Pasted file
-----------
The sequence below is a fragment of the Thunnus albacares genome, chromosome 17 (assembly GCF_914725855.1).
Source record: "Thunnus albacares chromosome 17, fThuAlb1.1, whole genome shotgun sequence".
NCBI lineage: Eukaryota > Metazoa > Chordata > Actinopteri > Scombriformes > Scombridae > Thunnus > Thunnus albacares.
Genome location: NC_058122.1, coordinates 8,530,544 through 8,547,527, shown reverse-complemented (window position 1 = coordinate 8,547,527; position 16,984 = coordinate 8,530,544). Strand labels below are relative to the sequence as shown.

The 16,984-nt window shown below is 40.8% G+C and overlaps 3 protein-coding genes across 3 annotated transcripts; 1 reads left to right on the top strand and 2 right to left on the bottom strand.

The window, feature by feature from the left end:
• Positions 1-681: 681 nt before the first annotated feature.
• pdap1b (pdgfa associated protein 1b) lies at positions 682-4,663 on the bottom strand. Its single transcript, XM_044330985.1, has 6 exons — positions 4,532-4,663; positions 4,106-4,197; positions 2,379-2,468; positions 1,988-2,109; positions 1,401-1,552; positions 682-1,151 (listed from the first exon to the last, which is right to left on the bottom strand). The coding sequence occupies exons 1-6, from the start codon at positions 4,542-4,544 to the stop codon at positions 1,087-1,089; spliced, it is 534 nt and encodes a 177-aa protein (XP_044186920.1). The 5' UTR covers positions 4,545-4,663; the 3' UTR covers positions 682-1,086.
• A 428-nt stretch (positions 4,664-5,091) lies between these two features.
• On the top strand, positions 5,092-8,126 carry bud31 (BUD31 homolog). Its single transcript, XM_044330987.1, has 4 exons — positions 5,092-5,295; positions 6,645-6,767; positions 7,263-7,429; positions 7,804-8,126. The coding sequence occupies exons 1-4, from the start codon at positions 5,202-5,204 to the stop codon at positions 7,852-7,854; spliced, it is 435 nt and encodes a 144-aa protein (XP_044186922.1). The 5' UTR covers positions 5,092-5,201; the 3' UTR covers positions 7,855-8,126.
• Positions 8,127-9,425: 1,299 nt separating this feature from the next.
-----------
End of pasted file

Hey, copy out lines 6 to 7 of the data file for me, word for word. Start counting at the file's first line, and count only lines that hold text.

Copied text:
The window, feature by feature from the left end:
• Positions 1-681: 681 nt before the first annotated feature.